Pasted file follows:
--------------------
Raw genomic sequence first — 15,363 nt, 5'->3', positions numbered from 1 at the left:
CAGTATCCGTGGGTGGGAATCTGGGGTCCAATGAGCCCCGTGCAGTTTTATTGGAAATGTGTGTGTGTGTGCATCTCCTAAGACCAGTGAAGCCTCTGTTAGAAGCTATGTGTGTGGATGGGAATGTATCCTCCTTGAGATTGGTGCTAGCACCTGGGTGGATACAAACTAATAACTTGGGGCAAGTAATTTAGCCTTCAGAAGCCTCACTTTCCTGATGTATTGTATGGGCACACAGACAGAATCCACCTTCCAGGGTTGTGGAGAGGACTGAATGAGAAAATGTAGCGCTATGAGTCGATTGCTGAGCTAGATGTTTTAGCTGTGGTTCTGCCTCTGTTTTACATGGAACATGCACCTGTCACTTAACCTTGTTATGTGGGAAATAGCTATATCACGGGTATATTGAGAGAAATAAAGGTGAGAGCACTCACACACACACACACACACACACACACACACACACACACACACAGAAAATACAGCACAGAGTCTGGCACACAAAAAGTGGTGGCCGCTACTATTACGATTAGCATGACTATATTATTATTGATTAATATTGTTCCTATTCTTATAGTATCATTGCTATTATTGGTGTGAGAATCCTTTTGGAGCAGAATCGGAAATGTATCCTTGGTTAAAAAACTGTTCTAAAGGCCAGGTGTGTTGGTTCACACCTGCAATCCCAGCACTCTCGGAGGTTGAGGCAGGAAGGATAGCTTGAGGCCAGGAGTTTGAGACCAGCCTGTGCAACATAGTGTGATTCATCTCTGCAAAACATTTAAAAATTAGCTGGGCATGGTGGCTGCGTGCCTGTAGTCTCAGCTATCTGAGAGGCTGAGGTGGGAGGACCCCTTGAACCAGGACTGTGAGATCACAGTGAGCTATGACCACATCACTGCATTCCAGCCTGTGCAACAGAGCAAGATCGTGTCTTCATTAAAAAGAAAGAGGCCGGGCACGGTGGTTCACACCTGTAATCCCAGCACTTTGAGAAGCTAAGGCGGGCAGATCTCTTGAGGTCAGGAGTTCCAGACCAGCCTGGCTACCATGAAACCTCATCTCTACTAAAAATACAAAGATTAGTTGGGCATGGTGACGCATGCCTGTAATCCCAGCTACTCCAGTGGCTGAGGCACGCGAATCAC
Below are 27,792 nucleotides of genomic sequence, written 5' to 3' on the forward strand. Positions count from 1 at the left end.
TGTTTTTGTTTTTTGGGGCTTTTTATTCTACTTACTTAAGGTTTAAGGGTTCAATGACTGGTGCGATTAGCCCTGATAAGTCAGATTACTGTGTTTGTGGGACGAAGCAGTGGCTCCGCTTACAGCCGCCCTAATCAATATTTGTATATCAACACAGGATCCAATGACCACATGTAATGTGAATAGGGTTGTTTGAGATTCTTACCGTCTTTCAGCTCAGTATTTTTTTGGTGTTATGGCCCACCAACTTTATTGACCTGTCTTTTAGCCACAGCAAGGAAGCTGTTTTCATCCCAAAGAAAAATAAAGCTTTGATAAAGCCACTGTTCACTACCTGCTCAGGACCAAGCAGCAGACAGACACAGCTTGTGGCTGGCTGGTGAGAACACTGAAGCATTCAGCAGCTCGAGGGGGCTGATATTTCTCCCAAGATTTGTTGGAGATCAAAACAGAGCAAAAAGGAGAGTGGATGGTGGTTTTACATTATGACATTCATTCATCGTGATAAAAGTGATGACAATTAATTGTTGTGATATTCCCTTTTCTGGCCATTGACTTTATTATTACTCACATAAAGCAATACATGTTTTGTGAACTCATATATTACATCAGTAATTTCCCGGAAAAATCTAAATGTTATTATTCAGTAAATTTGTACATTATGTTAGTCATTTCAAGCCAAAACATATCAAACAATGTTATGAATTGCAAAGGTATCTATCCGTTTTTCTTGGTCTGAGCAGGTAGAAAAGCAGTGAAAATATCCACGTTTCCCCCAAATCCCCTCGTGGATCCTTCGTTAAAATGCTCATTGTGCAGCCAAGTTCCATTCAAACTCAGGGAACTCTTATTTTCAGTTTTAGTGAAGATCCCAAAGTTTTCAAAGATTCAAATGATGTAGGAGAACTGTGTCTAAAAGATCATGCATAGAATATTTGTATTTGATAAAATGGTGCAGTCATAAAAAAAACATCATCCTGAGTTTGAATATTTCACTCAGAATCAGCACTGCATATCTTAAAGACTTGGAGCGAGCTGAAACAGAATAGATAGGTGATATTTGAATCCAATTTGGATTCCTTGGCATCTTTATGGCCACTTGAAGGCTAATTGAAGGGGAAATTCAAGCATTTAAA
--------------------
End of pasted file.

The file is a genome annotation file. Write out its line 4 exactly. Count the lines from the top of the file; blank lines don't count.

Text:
TGTTTTTGTTTTTTGGGGCTTTTTATTCTACTTACTTAAGGTTTAAGGGTTCAATGACTGGTGCGATTAGCCCTGATAAGTCAGATTACTGTGTTTGTGGGACGAAGCAGTGGCTCCGCTTACAGCCGCCCTAATCAATATTTGTATATCAACACAGGATCCAATGACCACATGTAATGTGAATAGGGTTGTTTGAGATTCTTACCGTCTTTCAGCTCAGTATTTTTTTGGTGTTATGGCCCACCAACTTTATTGACCTGTCTTTTAGCCACAGCAAGGAAGCTGTTTTCATCCCAAAGAAAAATAAAGCTTTGATAAAGCCACTGTTCACTACCTGCTCAGGACCAAGCAGCAGACAGACACAGCTTGTGGCTGGCTGGTGAGAACACTGAAGCATTCAGCAGCTCGAGGGGGCTGATATTTCTCCCAAGATTTGTTGGAGATCAAAACAGAGCAAAAAGGAGAGTGGATGGTGGTTTTACATTATGACATTCATTCATCGTGATAAAAGTGATGACAATTAATTGTTGTGATATTCCCTTTTCTGGCCATTGACTTTATTATTACTCACATAAAGCAATACATGTTTTGTGAACTCATATATTACATCAGTAATTTCCCGGAAAAATCTAAATGTTATTATTCAGTAAATTTGTACATTATGTTAGTCATTTCAAGCCAAAACATATCAAACAATGTTATGAATTGCAAAGGTATCTATCCGTTTTTCTTGGTCTGAGCAGGTAGAAAAGCAGTGAAAATATCCACGTTTCCCCCAAATCCCCTCGTGGATCCTTCGTTAAAATGCTCATTGTGCAGCCAAGTTCCATTCAAACTCAGGGAACTCTTATTTTCAGTTTTAGTGAAGATCCCAAAGTTTTCAAAGATTCAAATGATGTAGGAGAACTGTGTCTAAAAGATCATGCATAGAATATTTGTATTTGATAAAATGGTGCAGTCATAAAAAAAACATCATCCTGAGTTTGAATATTTCACTCAGAATCAGCACTGCATATCTTAAAGACTTGGAGCGAGCTGAAACAGAATAGATAGGTGATATTTGAATCCAATTTGGATTCCTTGGCATCTTTATGGCCACTTGAAGGCTAATTGAAGGGGAAATTCAAGCATTTAAA